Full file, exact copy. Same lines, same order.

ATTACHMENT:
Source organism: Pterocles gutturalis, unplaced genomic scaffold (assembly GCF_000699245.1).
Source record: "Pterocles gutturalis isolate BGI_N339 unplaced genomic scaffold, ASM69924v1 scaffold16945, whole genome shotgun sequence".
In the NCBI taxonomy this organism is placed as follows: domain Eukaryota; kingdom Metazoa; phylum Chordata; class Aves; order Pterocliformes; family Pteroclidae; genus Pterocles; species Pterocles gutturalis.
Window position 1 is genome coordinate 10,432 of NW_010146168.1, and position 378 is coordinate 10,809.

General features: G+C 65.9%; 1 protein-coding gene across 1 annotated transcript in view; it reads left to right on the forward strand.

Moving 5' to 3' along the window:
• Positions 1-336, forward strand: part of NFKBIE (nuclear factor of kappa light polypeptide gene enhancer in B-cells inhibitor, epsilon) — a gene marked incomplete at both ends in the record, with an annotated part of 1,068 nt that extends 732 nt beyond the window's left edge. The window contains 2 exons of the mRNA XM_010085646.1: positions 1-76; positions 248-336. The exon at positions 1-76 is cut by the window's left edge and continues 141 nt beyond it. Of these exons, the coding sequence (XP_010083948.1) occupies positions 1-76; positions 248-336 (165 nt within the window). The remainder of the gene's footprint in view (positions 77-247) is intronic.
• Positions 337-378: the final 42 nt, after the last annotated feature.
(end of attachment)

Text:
Source organism: Pterocles gutturalis, unplaced genomic scaffold (assembly GCF_000699245.1).
Source record: "Pterocles gutturalis isolate BGI_N339 unplaced genomic scaffold, ASM69924v1 scaffold16945, whole genome shotgun sequence".
In the NCBI taxonomy this organism is placed as follows: domain Eukaryota; kingdom Metazoa; phylum Chordata; class Aves; order Pterocliformes; family Pteroclidae; genus Pterocles; species Pterocles gutturalis.
Window position 1 is genome coordinate 10,432 of NW_010146168.1, and position 378 is coordinate 10,809.

General features: G+C 65.9%; 1 protein-coding gene across 1 annotated transcript in view; it reads left to right on the forward strand.

Moving 5' to 3' along the window:
• Positions 1-336, forward strand: part of NFKBIE (nuclear factor of kappa light polypeptide gene enhancer in B-cells inhibitor, epsilon) — a gene marked incomplete at both ends in the record, with an annotated part of 1,068 nt that extends 732 nt beyond the window's left edge. The window contains 2 exons of the mRNA XM_010085646.1: positions 1-76; positions 248-336. The exon at positions 1-76 is cut by the window's left edge and continues 141 nt beyond it. Of these exons, the coding sequence (XP_010083948.1) occupies positions 1-76; positions 248-336 (165 nt within the window). The remainder of the gene's footprint in view (positions 77-247) is intronic.
• Positions 337-378: the final 42 nt, after the last annotated feature.